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Given the historical disempowerment and marginalization of people with mental disorders, user engagement in decision-making: Medical Anthropology Case Study, UO, UK

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Given the historical disempowerment and marginalization of people with mental disorders, user engagement in decision-making: Medical Anthropology Case Study, UO, UK

UniversityUniversity of Oxford (UO)
SubjectMedical Anthropology

Given the historical disempowerment and marginalization of people with mental disorders, user engagement in decision-making is particularly important. In developed countries, user engagement has received attention at the service and strategic levels, but less so in developing countries. However, the capacity to make decisions and take responsibility for one’s care is a fundamental aspect of having a happy and fulfilling life in society, thus it is necessary for day-to-day existence. Additionally, making decisions and choices in life is significant and important for one’s well-being.

The WHO Framework for Meaningful Engagement of People Living with Noncommunicable diseases (NCDs) and Mental Health conditions (2022) is being developed to promote the meaningful engagement of individuals with lived experience to co-create and enhance related policies, programs, and services Through an increasing evidence base, the framework will help to increase understanding, knowledge, and action on meaningful engagement and other relevant participatory approaches. The Convention on the Rights of Persons with Disabilities, also known as the CPRD or Convention, adopted by the United Nations in 2006, has also sparked a lot of discussion on how to give people with disabilities the legal capacity to make decisions. This study will assess whether anything can be learned from the capability approach that was developed in relation to the decision-making of marginalized groups.

The capability approach developed by A. K. Sen (1992) is a useful framework as it assists in defining exclusion, its causes, and consequences from the “standpoint” vantage… Sen’s theory of capability views ability as a practical opportunity rather than the possession of a physical or mental ability. Functioning is what a person accomplishes, what he or she is capable to do or be. Disability in this context can be viewed as a deprivation of abilities or functioning brought on by the combination of a person’s traits and environment. To this purpose, the CRPD’s Article 12 ensures and affirms legal competence for people with disabilities as a human right.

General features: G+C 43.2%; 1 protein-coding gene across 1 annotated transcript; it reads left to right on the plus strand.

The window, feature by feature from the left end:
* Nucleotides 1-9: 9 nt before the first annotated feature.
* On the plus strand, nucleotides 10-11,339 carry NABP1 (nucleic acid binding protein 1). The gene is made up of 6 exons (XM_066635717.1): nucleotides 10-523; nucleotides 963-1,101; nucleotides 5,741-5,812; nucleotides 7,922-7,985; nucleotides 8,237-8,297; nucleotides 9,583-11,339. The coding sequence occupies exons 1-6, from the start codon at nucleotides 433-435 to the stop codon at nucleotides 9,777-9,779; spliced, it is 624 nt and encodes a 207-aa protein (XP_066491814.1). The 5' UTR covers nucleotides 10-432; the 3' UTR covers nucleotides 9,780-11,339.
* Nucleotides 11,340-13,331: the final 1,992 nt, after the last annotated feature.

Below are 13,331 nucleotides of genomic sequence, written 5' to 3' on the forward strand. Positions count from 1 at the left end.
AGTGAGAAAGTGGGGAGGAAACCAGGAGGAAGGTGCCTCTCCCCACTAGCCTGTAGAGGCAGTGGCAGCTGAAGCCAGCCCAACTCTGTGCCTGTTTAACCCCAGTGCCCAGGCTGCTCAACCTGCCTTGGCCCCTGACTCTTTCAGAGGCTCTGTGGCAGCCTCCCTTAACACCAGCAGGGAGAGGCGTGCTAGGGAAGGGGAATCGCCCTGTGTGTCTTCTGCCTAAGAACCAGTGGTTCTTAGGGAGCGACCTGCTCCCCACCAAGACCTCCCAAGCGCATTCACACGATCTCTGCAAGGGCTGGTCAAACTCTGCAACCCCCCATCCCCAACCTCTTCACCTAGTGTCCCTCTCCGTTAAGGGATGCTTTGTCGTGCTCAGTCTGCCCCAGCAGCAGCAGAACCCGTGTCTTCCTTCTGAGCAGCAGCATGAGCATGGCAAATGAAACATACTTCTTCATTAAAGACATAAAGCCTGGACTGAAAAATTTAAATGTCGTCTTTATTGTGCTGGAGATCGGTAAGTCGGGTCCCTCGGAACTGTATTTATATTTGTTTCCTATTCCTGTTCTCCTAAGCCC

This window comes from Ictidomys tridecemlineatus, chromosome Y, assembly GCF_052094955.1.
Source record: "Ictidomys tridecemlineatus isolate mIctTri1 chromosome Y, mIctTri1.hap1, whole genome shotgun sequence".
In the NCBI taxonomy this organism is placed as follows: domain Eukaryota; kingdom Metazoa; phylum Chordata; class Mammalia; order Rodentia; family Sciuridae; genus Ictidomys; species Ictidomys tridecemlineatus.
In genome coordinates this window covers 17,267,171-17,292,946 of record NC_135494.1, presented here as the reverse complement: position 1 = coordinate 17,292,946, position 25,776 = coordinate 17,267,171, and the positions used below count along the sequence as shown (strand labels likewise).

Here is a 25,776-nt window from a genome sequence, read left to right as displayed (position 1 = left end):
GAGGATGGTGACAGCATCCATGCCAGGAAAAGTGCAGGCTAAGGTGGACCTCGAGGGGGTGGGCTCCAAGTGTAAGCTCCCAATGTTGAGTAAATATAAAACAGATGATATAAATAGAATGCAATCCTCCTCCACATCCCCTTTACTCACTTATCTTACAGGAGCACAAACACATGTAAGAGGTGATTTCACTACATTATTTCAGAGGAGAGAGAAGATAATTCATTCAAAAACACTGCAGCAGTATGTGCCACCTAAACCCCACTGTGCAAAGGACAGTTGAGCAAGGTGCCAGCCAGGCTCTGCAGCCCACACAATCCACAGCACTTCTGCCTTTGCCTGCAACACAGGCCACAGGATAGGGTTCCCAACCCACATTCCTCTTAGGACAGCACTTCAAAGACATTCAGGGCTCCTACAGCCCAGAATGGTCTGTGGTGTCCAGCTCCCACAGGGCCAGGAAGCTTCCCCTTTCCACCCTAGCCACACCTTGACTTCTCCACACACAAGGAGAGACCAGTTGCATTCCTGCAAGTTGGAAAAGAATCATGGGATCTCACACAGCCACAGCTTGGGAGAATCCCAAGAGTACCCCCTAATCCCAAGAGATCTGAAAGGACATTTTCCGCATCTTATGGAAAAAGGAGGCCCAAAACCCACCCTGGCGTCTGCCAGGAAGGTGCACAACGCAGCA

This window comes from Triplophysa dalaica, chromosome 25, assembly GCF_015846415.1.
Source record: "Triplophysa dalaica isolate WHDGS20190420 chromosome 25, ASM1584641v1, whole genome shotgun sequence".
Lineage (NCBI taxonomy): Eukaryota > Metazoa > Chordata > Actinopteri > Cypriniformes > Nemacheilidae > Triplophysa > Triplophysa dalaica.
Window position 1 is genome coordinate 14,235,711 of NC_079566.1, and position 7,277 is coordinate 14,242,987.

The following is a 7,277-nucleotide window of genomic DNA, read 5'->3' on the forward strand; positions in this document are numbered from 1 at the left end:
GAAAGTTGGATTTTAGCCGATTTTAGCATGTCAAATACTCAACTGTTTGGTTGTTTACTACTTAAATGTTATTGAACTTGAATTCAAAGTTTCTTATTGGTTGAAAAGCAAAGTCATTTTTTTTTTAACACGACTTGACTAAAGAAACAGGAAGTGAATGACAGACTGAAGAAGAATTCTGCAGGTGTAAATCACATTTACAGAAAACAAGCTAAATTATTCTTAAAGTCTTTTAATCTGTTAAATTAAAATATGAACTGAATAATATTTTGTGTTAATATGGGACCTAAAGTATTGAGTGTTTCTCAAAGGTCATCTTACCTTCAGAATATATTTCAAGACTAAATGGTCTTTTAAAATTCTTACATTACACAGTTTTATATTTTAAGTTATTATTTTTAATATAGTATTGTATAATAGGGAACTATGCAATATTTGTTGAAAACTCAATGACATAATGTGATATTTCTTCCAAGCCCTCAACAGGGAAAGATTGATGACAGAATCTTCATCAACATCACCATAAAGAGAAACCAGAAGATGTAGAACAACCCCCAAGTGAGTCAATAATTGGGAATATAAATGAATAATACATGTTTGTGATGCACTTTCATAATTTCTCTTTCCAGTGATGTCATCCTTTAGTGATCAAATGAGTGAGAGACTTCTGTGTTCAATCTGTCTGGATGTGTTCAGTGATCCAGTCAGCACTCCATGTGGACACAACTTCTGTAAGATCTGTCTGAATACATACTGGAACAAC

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Since the Malawian government has ratified and signed the CRPD, it is legally required to make sure that people with psychosis are given the assistance they need to exercise their legal capacity per Article 12, also known as supported decision-making. However, several other factors need to be considered in the context of Malawi. Culture and tradition in Malawi play a big role in the understanding of mental illness among community members and how decisions are made. Many people attribute psychosis to illicit drug abuse and supernatural forces such as spiritual possession, witchcraft, curse, and punishment for sins (Crabb, 2012).

As in other African countries, it is a condition presenting with socially disruptive behaviors that tend to be considered a mental illness. There is a high stigma and discrimination towards persons with psychosis in Malawi and Africa in general. The stigma comes due to a wide belief in supernatural forces that associate mental disorders with witchcraft, punishment, sin, and spiritual possession (Wright, 2020).

People with mental illnesses are also viewed as violent and dangerous and to be avoided. There are also additional barriers to seeking and accessing care by individuals, their families, and communities which include a lack of knowledge about mental health, belief in traditional and religious healing, geographical and financial barriers to accessing formal health services, and low family involvement in the care of people with psychosis due to the distance to tertiary institutions among many other barriers.

In Malawi, where seeking care is so important, people with psychosis also rely on the support of their families and communities. 97% of Malawian patients with psychosis are confirmed to include guardians in seeking care (Chile, 2017). The Mental Health Act of 1968 may allow people who are experiencing psychosis to seek medical care, but because it does not comply with the UNCRPD, it is silent and does not respect the participation of people who are experiencing psychosis in decision-making processes that affect their medical care. There is no literature yet on how Malawi’s decision-making procedures involving people with psychosis work within the current legal framework.

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